Earlier this year, GeoNet’s GPS network recorded a large slow-slip event off the east coast of the North Island. Since about early June, this activity has tapered off.
GNS Science Geophysicist Laura Wallace addressed this slow-slip event, providing an update to the public on Thursday July 4.
“Some of you have been asking ‘what’s going on?’ with that slow-slip event,” writes Laura, “so we thought it would be good to provide an update.”
Laura says the East Coast slow-slip event finished up about three weeks ago, in mid-June 2019.
The slow-slip event began offshore of Gisborne during the last week of March and spread southward towards offshore Hawke’s Bay.
“You might remember that the movement during the event slowed down for a few weeks in April before picking back up again in the Hawke’s Bay region at the beginning of May,” says Laura.
Timeseries plot showing displacement at Mahia Peninsula. The plate movement slowed for a few weeks before picking up again.
“During the slow-slip event, we recorded many small-to-moderate earthquakes in the area, including a M5.1 on 14 May," says Laura. "While these quakes have also tapered off, a model showing the evolution of the event indicates that many of the earthquakes appear to track the slow-slip movement."
An animation showing the East Coast 2019 slow-slip event can be viewed here.
This animation shows movement on the Hikurangi subduction plate boundary during the 2019 East Coast slow-slip event and associated earthquakes. It shows that the event started offshore Gisborne and moved south to Hawke’s Bay. Deeper red indicates increased rates of slow slip movement. See colour scale bar showing amount of movement on the plate boundary during each week-long snapshot. Models prepared by VUW PhD student, Katie Woods.
“Our scientists currently have over two dozen instruments beneath Poverty Bay and Hawke Bay that are recording seafloor movement and earthquakes during slow-slip events," says Laura.
In November, these instruments will be collected and the data they provide will help give GNS Science a better picture of what happened during this event.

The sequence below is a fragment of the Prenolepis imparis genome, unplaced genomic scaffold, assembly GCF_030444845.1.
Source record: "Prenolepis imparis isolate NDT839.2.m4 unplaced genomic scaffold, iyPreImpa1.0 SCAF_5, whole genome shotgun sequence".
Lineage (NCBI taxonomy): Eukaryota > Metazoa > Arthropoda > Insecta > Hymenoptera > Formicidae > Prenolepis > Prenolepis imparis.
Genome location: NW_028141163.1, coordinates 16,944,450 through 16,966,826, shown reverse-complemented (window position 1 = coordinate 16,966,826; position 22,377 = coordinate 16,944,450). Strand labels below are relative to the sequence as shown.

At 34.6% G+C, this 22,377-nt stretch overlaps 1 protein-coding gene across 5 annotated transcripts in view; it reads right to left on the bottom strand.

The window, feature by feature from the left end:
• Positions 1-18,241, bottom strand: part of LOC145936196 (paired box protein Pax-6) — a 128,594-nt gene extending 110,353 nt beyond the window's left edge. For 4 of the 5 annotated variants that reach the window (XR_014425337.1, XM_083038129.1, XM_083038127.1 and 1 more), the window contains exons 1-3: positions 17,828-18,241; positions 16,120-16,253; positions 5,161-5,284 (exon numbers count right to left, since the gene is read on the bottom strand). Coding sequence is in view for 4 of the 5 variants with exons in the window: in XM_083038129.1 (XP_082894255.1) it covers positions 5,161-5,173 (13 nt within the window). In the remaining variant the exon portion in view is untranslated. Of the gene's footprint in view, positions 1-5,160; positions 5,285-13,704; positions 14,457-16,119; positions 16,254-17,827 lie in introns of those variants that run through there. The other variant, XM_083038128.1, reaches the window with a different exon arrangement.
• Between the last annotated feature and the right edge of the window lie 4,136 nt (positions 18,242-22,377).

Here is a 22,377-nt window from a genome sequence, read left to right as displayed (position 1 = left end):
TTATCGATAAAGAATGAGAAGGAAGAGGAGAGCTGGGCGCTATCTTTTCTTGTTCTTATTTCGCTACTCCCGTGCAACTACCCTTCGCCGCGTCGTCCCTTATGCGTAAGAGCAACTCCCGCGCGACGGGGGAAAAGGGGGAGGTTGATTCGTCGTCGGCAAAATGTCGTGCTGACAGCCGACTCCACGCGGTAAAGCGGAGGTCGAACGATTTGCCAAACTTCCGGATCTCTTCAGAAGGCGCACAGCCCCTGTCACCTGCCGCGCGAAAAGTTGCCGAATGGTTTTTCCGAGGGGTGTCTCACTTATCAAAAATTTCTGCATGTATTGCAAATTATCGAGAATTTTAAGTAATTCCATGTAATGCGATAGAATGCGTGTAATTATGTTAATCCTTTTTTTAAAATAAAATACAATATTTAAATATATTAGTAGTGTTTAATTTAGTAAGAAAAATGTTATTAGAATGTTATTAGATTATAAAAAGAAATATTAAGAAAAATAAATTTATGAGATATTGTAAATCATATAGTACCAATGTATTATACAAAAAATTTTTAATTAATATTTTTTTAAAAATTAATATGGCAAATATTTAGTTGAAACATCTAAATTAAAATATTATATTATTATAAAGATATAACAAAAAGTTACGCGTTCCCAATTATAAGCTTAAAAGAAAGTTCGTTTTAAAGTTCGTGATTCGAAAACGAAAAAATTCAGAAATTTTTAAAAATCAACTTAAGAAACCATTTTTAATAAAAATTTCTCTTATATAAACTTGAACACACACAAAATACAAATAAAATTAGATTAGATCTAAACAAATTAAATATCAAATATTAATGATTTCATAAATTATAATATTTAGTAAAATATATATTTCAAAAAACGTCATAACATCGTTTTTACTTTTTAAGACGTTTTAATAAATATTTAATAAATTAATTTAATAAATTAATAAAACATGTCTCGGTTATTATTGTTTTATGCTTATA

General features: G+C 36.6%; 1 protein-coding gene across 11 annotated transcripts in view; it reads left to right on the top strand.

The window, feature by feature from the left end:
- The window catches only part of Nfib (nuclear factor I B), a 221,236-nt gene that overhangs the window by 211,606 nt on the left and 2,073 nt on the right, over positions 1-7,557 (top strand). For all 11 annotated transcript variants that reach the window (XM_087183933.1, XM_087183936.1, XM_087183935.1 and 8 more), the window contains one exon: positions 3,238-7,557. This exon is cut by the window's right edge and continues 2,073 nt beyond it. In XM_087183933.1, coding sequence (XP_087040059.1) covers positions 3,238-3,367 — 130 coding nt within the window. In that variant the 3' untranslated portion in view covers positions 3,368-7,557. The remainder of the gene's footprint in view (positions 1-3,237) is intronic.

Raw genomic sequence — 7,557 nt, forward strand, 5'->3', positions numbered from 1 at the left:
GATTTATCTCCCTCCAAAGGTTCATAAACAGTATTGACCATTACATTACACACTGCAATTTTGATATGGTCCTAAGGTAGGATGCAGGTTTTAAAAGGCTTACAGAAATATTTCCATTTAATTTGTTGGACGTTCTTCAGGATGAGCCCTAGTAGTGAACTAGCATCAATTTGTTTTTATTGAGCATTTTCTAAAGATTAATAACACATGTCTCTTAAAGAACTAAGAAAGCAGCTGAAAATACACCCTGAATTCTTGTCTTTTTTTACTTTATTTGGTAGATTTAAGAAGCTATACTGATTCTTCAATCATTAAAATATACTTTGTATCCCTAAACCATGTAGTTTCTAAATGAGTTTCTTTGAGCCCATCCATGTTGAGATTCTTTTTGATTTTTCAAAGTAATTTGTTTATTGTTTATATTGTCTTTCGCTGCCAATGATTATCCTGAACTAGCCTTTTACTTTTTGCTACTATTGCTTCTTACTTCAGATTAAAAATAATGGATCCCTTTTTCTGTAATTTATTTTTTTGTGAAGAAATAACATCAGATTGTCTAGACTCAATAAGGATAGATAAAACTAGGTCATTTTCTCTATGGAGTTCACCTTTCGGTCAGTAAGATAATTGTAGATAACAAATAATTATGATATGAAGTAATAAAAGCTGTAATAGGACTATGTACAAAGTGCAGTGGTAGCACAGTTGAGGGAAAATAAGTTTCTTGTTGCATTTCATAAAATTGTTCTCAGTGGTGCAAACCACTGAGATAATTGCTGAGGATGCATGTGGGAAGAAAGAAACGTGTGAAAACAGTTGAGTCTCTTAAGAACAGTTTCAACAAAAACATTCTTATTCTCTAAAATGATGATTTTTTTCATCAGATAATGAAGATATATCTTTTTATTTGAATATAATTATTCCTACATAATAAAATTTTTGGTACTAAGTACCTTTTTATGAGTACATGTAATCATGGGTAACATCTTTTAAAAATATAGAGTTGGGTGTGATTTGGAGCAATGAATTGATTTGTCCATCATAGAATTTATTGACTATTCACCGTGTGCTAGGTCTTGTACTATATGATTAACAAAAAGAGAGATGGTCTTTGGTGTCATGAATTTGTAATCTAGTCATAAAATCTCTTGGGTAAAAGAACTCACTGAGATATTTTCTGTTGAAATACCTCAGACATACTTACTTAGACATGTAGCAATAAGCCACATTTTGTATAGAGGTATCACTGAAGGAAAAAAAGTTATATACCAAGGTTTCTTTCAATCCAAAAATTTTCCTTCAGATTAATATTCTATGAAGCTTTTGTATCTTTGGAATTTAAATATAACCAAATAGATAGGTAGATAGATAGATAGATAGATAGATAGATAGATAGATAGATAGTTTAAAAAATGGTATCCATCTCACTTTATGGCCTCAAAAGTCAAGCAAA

Total movement along the Hikurangi Subduction Zone during this slow-slip event is estimated to be about 20-30 cm, which is equivalent to roughly four-to-five years of plate motion there. To look at it another way, if this had ruptured in a single, instantaneous fault rupture, or what we consider a typical earthquake, it would likely have been similar to a M7.0 earthquake.
“Our scientists had been anticipating this slow-slip event,” says Laura. “That’s why we have instruments on the seafloor right now recording movement.
“Our slow-slip record has shown regular events every one to two years with much larger events every four to six years. This most recent slow-slip event appears to be the largest event we’ve seen offshore the east coast and is slightly larger than the 2010 Gisborne slow-slip event - previously the largest we have observed in that area.”
Laura says that slow-slip events are quite common in this part of New Zealand, due to the subducting Pacific Plate moving westward under the Australian Plate.
“We started detecting slow-slip events in 2002 after installing a GPS - Global Positioning System - network around New Zealand to monitor land movement.
"Since then, we’ve seen slow-slip events in this area every one to two years, with larger events every four to six years," says Duty Seismologist Dr Jonathan Hanson. "This event is currently about the size of the previous largest slow-slip event we recorded in early 2010."
“Slow-slip events, sometimes called silent earthquakes, are undetectable by both humans and our seismograph network because they move faults over weeks to months instead of within seconds like the earthquakes that you typically think of," says Laura.
Remember that if you feel earthquake shaking to DROP, COVER and HOLD. If you are close to the water, once shaking stops, immediately get to higher ground out of all tsunami evacuation zones or as far inland as you can. Remember, if you feel a LONG OR STRONG quake GET GONE in case a tsunami follows. Long is considered longer than a minute, and strong is classified as hard to stand up.
For GNS Science’s previous updates on this slow-slip event, visit these links:
(Sourced from Geonet)